Now that the NHL is close to finalizing it’s return to play and the new Collective Bargaining Agreement some timelines are beginning to become a bit more apparent. We know the intention is that we see hockey start being played in August and that it will run to mid-October. We know the intention is that November 1st is the start of free agency, and as a result of that we’re probably looking at early January as the start of training camps. We also know a few things more prospect centric.
- August 10th will be the second draft lottery
- Mid October is the target for the draft itself
What we don’t know is a lot. All of the prospect laden leagues completely shutdown. There is no return to play to finish up their years, it will be a fresh start, and presumably that fresh start could come as soon as September/October, although if the NHL isn’t playing hockey in Hub cities until August, it seems like a stretch to believe buses of teenagers will be driving from town to town to play in empty arenas.
If the junior hockey season were continuing as normal, a timeline could look something like this…
For draftees, they could be playing in the days leading up to the draft and you’d have to imagine that would have some significant impact on a lot of draft lists in the 11th hour.
For all reserve list prospects there is the interesting aspect of a potential midseason hiatus from their junior team in order to attend NHL camps. For some of them this could mean reporting directly from a World Junior team to a NHL team, but of course there’s no guarantee we see the World Juniors this year either.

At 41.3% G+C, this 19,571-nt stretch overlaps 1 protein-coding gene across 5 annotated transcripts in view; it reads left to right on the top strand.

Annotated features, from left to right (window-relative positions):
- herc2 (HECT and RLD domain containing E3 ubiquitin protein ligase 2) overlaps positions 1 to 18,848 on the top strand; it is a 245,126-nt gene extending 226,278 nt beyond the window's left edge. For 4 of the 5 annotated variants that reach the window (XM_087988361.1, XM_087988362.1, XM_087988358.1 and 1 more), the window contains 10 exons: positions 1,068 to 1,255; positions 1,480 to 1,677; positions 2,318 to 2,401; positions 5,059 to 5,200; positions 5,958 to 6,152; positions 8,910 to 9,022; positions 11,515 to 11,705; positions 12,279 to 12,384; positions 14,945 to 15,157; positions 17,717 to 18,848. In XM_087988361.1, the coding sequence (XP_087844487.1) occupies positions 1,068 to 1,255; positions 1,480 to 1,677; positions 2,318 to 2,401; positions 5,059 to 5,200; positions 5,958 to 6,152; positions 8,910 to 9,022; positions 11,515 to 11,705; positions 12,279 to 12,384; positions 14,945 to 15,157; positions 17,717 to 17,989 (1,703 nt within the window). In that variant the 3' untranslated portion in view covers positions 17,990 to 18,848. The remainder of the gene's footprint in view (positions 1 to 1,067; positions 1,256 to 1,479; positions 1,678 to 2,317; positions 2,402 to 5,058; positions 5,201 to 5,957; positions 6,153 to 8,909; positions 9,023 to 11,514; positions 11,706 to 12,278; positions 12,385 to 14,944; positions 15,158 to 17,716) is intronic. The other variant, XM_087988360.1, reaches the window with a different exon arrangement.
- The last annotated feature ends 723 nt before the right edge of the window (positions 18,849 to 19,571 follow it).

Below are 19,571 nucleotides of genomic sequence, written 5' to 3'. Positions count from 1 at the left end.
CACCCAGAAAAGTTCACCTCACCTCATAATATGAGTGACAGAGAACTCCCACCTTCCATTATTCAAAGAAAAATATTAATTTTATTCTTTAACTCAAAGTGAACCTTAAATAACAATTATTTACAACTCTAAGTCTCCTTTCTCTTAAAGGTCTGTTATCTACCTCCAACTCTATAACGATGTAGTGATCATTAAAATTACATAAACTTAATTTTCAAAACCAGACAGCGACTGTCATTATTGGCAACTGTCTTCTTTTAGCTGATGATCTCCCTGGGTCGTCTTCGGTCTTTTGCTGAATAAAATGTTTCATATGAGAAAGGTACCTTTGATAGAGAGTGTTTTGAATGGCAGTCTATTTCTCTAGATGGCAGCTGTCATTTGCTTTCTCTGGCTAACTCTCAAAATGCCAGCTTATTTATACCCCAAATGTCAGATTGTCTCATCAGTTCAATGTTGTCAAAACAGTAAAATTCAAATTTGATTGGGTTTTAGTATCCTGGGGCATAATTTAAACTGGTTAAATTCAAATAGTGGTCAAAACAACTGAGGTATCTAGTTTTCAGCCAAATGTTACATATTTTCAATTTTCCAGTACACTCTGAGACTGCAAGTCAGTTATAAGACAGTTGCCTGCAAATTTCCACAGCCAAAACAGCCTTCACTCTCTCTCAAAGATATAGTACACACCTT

Assuming some of those players make their NHL team out of camp, and earn at shortened tryout with their NHL club they might not be returned to their junior team until the CHL playoffs. And oddly enough, as soon as those playoffs end, they’d be eligible to rejoin their NHL team again.
The Nick Robertson scenario
Take Nick Robertson as an example. He’s in an interesting position of playing in the Leafs training camp for the return to play and could potentially join Toronto’s playoff roster. He could (hopefully) be playing with the Leafs up until October, then rejoin his junior team for a couple of months, attend the World Juniors, go to the Leafs camp, return to Peterborough, finish their season and rejoin the Leafs potentially giving him around 12 straight months of hockey.
There’s also no doubt that having Robertson around the Leafs this summer helps his case for the next training camp in January, and gives him a better shot at being a Leaf sooner rather than later.
The biggest benefit if the CHL starts at their usual time
There is no doubt that the biggest benefit for NHL teams is that the CHL season would end fairly early in the NHL campaign and give teams a collection of entry level, affordable players to join their rosters and offset any injuries they will have incurred at that point. Not only would Nick Robertson be an option for the Leafs at that point, but players like Mikhail Abramov or Semyon Der Arguchinstev could be fits as well. That’s not even considering the situations in the European leagues or the NCAA which could give the Leafs access to those prospects as well.
While it isn’t a huge change, it could be a significant one, as a couple of months of development for a young player could change their fate at the draft or training camp. The idea of bringing up a prospect as a midseason injury replacement and being able to give them time in the AHL instead of worrying about how they fit into a playoff race situation will also make opportunities more readily available.
Initially it looked like a tough time to be a NHL prospect, but it is seeming more apparent there are chances to make the most of a bad situation.